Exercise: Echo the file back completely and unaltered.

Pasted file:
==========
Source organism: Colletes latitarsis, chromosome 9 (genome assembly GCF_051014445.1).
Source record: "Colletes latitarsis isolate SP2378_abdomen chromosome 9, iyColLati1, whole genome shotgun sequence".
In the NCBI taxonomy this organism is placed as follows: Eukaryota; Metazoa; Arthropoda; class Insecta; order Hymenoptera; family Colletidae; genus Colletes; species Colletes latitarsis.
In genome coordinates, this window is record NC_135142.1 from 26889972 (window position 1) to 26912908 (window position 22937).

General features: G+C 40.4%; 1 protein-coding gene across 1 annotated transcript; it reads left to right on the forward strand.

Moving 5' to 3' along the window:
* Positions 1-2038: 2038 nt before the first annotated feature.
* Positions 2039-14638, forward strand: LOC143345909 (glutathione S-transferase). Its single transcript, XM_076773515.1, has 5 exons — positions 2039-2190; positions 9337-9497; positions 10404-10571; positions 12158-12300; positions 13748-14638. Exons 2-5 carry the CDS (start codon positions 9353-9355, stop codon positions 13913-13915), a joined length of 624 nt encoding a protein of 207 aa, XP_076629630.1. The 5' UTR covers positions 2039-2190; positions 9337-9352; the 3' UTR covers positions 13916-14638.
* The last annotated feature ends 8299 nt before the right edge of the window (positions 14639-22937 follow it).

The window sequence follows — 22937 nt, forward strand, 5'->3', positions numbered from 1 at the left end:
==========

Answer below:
Source organism: Colletes latitarsis, chromosome 9 (genome assembly GCF_051014445.1).
Source record: "Colletes latitarsis isolate SP2378_abdomen chromosome 9, iyColLati1, whole genome shotgun sequence".
In the NCBI taxonomy this organism is placed as follows: Eukaryota; Metazoa; Arthropoda; class Insecta; order Hymenoptera; family Colletidae; genus Colletes; species Colletes latitarsis.
In genome coordinates, this window is record NC_135142.1 from 26889972 (window position 1) to 26912908 (window position 22937).

General features: G+C 40.4%; 1 protein-coding gene across 1 annotated transcript; it reads left to right on the forward strand.

Moving 5' to 3' along the window:
* Positions 1-2038: 2038 nt before the first annotated feature.
* Positions 2039-14638, forward strand: LOC143345909 (glutathione S-transferase). Its single transcript, XM_076773515.1, has 5 exons — positions 2039-2190; positions 9337-9497; positions 10404-10571; positions 12158-12300; positions 13748-14638. Exons 2-5 carry the CDS (start codon positions 9353-9355, stop codon positions 13913-13915), a joined length of 624 nt encoding a protein of 207 aa, XP_076629630.1. The 5' UTR covers positions 2039-2190; positions 9337-9352; the 3' UTR covers positions 13916-14638.
* The last annotated feature ends 8299 nt before the right edge of the window (positions 14639-22937 follow it).

The window sequence follows — 22937 nt, forward strand, 5'->3', positions numbered from 1 at the left end: